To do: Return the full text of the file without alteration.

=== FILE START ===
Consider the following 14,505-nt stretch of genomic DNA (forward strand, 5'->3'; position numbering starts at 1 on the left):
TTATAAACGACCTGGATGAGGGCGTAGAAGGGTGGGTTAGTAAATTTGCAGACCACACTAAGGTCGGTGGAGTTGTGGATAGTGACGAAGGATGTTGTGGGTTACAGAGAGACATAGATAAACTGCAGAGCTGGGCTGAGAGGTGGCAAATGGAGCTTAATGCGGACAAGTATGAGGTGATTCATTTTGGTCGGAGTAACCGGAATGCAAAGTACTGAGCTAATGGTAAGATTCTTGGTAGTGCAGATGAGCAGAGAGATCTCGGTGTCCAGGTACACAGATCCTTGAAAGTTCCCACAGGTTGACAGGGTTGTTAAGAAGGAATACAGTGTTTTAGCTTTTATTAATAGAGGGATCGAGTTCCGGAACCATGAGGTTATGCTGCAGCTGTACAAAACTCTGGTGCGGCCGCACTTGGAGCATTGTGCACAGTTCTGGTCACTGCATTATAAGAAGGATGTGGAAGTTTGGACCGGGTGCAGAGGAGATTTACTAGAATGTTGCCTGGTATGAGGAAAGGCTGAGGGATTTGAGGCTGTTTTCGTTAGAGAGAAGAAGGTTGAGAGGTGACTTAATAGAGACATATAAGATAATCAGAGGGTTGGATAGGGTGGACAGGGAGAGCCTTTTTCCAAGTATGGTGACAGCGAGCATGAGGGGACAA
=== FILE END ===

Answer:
Consider the following 14,505-nt stretch of genomic DNA (forward strand, 5'->3'; position numbering starts at 1 on the left):
TTATAAACGACCTGGATGAGGGCGTAGAAGGGTGGGTTAGTAAATTTGCAGACCACACTAAGGTCGGTGGAGTTGTGGATAGTGACGAAGGATGTTGTGGGTTACAGAGAGACATAGATAAACTGCAGAGCTGGGCTGAGAGGTGGCAAATGGAGCTTAATGCGGACAAGTATGAGGTGATTCATTTTGGTCGGAGTAACCGGAATGCAAAGTACTGAGCTAATGGTAAGATTCTTGGTAGTGCAGATGAGCAGAGAGATCTCGGTGTCCAGGTACACAGATCCTTGAAAGTTCCCACAGGTTGACAGGGTTGTTAAGAAGGAATACAGTGTTTTAGCTTTTATTAATAGAGGGATCGAGTTCCGGAACCATGAGGTTATGCTGCAGCTGTACAAAACTCTGGTGCGGCCGCACTTGGAGCATTGTGCACAGTTCTGGTCACTGCATTATAAGAAGGATGTGGAAGTTTGGACCGGGTGCAGAGGAGATTTACTAGAATGTTGCCTGGTATGAGGAAAGGCTGAGGGATTTGAGGCTGTTTTCGTTAGAGAGAAGAAGGTTGAGAGGTGACTTAATAGAGACATATAAGATAATCAGAGGGTTGGATAGGGTGGACAGGGAGAGCCTTTTTCCAAGTATGGTGACAGCGAGCATGAGGGGACAA